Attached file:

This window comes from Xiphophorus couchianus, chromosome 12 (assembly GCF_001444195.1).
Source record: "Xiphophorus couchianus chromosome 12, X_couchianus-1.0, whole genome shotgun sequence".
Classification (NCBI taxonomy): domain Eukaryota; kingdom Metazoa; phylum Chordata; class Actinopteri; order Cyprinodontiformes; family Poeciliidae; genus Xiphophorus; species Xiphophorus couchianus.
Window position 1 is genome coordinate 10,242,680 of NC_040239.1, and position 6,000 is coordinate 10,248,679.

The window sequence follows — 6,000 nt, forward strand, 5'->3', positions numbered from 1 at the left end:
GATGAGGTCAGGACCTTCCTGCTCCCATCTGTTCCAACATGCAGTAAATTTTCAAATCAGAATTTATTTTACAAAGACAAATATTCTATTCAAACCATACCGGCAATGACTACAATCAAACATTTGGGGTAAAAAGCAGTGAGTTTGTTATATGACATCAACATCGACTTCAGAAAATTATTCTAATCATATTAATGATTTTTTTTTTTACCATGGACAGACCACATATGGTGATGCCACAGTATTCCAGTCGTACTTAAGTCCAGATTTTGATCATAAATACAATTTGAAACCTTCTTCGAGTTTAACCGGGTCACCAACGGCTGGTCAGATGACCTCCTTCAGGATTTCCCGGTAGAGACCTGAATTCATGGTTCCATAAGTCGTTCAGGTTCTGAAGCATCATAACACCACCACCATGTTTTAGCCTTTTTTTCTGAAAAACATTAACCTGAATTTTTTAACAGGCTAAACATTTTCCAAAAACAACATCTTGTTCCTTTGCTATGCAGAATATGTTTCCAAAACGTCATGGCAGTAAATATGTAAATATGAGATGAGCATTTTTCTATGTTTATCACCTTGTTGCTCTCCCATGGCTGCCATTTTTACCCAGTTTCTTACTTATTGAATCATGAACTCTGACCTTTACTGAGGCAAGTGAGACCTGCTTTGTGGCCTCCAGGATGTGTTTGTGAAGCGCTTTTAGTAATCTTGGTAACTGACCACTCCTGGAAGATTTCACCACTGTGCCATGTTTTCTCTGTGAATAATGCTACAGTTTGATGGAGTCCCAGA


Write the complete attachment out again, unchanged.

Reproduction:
This window comes from Xiphophorus couchianus, chromosome 12 (assembly GCF_001444195.1).
Source record: "Xiphophorus couchianus chromosome 12, X_couchianus-1.0, whole genome shotgun sequence".
Classification (NCBI taxonomy): domain Eukaryota; kingdom Metazoa; phylum Chordata; class Actinopteri; order Cyprinodontiformes; family Poeciliidae; genus Xiphophorus; species Xiphophorus couchianus.
Window position 1 is genome coordinate 10,242,680 of NC_040239.1, and position 6,000 is coordinate 10,248,679.

The window sequence follows — 6,000 nt, forward strand, 5'->3', positions numbered from 1 at the left end:
GATGAGGTCAGGACCTTCCTGCTCCCATCTGTTCCAACATGCAGTAAATTTTCAAATCAGAATTTATTTTACAAAGACAAATATTCTATTCAAACCATACCGGCAATGACTACAATCAAACATTTGGGGTAAAAAGCAGTGAGTTTGTTATATGACATCAACATCGACTTCAGAAAATTATTCTAATCATATTAATGATTTTTTTTTTTACCATGGACAGACCACATATGGTGATGCCACAGTATTCCAGTCGTACTTAAGTCCAGATTTTGATCATAAATACAATTTGAAACCTTCTTCGAGTTTAACCGGGTCACCAACGGCTGGTCAGATGACCTCCTTCAGGATTTCCCGGTAGAGACCTGAATTCATGGTTCCATAAGTCGTTCAGGTTCTGAAGCATCATAACACCACCACCATGTTTTAGCCTTTTTTTCTGAAAAACATTAACCTGAATTTTTTAACAGGCTAAACATTTTCCAAAAACAACATCTTGTTCCTTTGCTATGCAGAATATGTTTCCAAAACGTCATGGCAGTAAATATGTAAATATGAGATGAGCATTTTTCTATGTTTATCACCTTGTTGCTCTCCCATGGCTGCCATTTTTACCCAGTTTCTTACTTATTGAATCATGAACTCTGACCTTTACTGAGGCAAGTGAGACCTGCTTTGTGGCCTCCAGGATGTGTTTGTGAAGCGCTTTTAGTAATCTTGGTAACTGACCACTCCTGGAAGATTTCACCACTGTGCCATGTTTTCTCTGTGAATAATGCTACAGTTTGATGGAGTCCCAGA